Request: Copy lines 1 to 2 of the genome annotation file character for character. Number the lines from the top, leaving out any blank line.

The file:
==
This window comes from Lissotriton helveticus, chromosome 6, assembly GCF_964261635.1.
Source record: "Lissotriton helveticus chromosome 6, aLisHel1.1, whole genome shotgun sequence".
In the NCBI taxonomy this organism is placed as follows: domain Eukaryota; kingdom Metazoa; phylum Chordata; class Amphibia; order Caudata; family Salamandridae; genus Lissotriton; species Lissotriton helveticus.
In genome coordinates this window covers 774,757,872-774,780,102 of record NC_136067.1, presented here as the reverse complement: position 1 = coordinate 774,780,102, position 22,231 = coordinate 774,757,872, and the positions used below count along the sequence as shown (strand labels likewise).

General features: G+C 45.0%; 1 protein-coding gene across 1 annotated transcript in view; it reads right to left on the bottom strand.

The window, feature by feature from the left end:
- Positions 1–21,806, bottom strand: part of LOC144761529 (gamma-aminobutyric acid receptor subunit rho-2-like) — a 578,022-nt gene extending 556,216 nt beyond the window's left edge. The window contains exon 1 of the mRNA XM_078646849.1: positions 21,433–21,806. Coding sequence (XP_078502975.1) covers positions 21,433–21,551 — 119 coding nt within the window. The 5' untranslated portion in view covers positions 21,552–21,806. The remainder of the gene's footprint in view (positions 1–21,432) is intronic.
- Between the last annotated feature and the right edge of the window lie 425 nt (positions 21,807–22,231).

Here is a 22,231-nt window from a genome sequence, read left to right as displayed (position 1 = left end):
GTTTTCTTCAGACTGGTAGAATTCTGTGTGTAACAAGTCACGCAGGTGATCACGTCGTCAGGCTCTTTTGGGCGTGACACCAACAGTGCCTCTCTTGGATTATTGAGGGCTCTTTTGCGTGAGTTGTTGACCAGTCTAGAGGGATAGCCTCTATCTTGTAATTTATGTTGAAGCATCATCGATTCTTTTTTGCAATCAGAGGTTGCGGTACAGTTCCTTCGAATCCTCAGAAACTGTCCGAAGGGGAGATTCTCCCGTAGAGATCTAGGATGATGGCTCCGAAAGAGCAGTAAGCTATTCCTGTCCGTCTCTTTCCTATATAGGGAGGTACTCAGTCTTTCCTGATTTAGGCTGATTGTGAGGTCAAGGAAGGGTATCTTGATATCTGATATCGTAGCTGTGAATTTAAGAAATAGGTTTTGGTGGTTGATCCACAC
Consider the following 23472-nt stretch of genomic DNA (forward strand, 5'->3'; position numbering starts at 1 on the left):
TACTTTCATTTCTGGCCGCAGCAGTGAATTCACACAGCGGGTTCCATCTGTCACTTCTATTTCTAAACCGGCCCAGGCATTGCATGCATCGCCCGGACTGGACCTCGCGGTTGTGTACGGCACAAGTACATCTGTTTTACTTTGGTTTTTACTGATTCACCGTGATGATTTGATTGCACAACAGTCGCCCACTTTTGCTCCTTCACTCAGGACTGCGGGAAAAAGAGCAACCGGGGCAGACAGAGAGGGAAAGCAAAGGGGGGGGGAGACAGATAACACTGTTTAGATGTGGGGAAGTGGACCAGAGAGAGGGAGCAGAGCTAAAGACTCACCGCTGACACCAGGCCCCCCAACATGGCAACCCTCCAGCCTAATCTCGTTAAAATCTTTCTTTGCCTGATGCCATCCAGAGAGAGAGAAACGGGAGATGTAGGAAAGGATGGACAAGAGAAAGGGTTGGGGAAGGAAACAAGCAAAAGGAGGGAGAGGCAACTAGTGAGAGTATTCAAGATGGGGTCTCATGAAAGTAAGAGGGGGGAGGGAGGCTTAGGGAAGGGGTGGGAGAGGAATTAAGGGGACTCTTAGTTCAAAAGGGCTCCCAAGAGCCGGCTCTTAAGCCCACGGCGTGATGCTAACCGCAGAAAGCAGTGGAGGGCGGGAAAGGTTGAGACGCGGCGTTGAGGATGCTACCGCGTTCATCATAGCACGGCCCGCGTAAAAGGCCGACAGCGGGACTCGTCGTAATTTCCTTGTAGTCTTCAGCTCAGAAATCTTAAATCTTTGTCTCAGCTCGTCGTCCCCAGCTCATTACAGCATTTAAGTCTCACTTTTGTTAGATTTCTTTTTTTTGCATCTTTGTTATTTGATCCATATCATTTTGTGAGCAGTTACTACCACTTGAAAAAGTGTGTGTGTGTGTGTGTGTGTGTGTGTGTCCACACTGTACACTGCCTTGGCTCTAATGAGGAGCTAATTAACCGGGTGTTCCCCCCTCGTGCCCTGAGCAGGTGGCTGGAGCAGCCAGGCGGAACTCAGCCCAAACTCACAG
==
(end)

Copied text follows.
This window comes from Lissotriton helveticus, chromosome 6, assembly GCF_964261635.1.
Source record: "Lissotriton helveticus chromosome 6, aLisHel1.1, whole genome shotgun sequence".